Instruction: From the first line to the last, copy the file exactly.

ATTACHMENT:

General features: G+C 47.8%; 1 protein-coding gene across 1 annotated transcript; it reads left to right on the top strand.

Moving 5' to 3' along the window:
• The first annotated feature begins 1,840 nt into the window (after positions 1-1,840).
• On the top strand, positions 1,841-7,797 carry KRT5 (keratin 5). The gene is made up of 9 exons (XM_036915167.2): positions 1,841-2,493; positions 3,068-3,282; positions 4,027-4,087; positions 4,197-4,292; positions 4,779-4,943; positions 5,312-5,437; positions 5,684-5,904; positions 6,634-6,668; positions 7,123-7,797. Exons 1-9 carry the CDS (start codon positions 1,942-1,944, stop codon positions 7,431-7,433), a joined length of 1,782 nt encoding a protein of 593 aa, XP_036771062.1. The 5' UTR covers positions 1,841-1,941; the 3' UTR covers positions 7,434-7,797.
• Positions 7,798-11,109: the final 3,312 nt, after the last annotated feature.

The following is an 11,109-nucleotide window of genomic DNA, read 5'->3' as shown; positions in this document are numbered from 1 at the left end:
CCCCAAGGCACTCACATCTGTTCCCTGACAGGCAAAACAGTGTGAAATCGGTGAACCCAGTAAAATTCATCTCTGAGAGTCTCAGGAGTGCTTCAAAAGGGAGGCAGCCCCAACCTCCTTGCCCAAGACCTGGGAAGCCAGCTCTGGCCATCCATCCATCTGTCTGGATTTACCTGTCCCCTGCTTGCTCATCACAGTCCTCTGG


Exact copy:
General features: G+C 47.8%; 1 protein-coding gene across 1 annotated transcript; it reads left to right on the top strand.

Moving 5' to 3' along the window:
• The first annotated feature begins 1,840 nt into the window (after positions 1-1,840).
• On the top strand, positions 1,841-7,797 carry KRT5 (keratin 5). The gene is made up of 9 exons (XM_036915167.2): positions 1,841-2,493; positions 3,068-3,282; positions 4,027-4,087; positions 4,197-4,292; positions 4,779-4,943; positions 5,312-5,437; positions 5,684-5,904; positions 6,634-6,668; positions 7,123-7,797. Exons 1-9 carry the CDS (start codon positions 1,942-1,944, stop codon positions 7,431-7,433), a joined length of 1,782 nt encoding a protein of 593 aa, XP_036771062.1. The 5' UTR covers positions 1,841-1,941; the 3' UTR covers positions 7,434-7,797.
• Positions 7,798-11,109: the final 3,312 nt, after the last annotated feature.

The following is an 11,109-nucleotide window of genomic DNA, read 5'->3' as shown; positions in this document are numbered from 1 at the left end:
CCCCAAGGCACTCACATCTGTTCCCTGACAGGCAAAACAGTGTGAAATCGGTGAACCCAGTAAAATTCATCTCTGAGAGTCTCAGGAGTGCTTCAAAAGGGAGGCAGCCCCAACCTCCTTGCCCAAGACCTGGGAAGCCAGCTCTGGCCATCCATCCATCTGTCTGGATTTACCTGTCCCCTGCTTGCTCATCACAGTCCTCTGG